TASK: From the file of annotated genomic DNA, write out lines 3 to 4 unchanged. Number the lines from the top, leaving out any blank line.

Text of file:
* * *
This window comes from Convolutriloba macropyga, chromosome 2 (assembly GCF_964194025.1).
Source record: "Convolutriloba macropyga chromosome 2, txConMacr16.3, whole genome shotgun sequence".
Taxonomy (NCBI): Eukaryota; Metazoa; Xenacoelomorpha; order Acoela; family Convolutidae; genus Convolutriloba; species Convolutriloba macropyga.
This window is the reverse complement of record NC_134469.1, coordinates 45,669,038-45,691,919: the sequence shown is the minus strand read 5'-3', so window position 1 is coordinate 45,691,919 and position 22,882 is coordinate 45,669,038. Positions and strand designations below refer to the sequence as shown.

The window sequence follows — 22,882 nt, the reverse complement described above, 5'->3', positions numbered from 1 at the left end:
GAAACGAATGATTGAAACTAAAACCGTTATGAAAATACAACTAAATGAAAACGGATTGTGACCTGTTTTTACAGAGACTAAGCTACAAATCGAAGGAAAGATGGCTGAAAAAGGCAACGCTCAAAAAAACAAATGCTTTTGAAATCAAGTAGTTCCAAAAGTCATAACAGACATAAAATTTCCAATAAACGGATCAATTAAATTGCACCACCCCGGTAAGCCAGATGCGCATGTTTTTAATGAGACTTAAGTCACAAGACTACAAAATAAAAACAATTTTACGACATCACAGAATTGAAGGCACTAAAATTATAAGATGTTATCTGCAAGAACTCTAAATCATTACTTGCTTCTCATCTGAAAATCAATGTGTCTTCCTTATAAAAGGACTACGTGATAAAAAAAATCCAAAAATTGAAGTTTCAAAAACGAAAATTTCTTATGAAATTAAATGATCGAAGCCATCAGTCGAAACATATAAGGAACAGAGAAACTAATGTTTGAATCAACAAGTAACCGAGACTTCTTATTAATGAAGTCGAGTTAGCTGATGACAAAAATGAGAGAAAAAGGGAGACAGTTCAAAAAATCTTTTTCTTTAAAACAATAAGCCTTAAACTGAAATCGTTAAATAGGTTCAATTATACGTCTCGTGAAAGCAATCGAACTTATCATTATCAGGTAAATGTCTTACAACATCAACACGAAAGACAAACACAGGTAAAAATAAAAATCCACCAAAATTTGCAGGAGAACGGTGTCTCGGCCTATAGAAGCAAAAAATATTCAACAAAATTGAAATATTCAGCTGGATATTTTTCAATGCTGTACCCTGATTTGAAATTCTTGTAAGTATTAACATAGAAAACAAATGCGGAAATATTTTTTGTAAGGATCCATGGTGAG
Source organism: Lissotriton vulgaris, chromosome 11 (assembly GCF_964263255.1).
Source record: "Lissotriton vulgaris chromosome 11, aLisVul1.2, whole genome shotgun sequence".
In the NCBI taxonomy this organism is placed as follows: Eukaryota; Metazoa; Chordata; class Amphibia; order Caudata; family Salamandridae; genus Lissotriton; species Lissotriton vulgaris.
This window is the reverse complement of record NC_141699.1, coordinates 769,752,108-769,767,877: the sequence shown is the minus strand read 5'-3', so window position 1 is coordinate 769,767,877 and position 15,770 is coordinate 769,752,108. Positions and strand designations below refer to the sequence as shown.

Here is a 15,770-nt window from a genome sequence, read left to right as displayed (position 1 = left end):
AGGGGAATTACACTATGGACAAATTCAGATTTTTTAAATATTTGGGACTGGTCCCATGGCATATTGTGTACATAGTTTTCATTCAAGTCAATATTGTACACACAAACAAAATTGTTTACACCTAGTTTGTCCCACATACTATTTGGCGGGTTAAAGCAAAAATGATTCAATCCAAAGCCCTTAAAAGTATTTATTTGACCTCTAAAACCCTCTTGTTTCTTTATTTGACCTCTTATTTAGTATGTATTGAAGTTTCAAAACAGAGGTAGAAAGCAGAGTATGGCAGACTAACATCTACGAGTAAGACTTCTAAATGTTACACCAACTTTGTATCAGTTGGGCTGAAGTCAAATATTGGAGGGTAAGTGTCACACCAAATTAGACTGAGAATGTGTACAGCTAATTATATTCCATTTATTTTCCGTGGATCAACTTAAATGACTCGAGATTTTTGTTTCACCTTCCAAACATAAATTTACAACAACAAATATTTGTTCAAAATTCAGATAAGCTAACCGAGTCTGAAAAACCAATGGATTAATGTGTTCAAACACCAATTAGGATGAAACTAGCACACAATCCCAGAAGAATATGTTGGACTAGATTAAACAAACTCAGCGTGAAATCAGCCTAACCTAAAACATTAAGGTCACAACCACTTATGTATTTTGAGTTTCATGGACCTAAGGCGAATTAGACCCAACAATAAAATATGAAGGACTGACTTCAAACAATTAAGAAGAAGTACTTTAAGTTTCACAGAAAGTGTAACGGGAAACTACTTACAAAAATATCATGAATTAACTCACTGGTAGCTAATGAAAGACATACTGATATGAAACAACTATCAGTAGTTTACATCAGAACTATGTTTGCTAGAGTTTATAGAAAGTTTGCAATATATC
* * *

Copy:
Taxonomy (NCBI): Eukaryota; Metazoa; Xenacoelomorpha; order Acoela; family Convolutidae; genus Convolutriloba; species Convolutriloba macropyga.
This window is the reverse complement of record NC_134469.1, coordinates 45,669,038-45,691,919: the sequence shown is the minus strand read 5'-3', so window position 1 is coordinate 45,691,919 and position 22,882 is coordinate 45,669,038. Positions and strand designations below refer to the sequence as shown.